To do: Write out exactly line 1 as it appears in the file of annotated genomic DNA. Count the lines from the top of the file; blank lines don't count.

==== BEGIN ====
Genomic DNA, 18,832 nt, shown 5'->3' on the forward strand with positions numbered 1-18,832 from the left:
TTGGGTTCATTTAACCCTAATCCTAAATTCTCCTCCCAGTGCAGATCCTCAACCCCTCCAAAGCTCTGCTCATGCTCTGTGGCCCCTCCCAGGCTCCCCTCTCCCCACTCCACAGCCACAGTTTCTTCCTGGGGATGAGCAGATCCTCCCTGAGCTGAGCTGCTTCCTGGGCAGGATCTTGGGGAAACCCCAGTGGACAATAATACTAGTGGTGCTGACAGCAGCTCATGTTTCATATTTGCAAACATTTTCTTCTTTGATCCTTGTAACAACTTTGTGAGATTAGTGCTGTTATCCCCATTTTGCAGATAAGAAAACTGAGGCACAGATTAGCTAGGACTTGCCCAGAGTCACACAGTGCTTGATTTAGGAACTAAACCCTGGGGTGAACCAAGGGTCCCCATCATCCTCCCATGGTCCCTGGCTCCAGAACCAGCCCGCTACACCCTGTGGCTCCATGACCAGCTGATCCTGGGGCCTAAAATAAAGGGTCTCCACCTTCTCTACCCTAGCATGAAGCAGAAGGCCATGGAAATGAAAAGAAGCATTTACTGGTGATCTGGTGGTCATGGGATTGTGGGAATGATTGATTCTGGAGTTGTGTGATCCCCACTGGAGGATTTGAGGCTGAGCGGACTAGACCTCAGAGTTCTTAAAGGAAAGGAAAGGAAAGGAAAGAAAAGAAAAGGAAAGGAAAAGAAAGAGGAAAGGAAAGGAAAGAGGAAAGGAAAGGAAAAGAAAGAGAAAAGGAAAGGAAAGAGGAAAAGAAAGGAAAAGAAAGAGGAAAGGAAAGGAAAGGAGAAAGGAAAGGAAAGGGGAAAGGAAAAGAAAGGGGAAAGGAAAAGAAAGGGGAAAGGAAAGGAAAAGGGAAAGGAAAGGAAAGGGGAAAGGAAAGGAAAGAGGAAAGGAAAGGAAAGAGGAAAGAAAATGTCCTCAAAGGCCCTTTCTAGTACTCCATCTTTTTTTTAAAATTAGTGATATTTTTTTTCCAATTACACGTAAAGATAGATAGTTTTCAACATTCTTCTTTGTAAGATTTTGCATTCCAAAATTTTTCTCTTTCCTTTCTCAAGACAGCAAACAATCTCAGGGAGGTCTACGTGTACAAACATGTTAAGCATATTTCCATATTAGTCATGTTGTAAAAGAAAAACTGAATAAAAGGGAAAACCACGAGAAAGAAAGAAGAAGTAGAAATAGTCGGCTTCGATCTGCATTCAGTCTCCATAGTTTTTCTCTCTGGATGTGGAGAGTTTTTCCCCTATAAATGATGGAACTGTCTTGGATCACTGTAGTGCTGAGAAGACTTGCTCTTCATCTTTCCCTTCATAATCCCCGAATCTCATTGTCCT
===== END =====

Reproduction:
Genomic DNA, 18,832 nt, shown 5'->3' on the forward strand with positions numbered 1-18,832 from the left: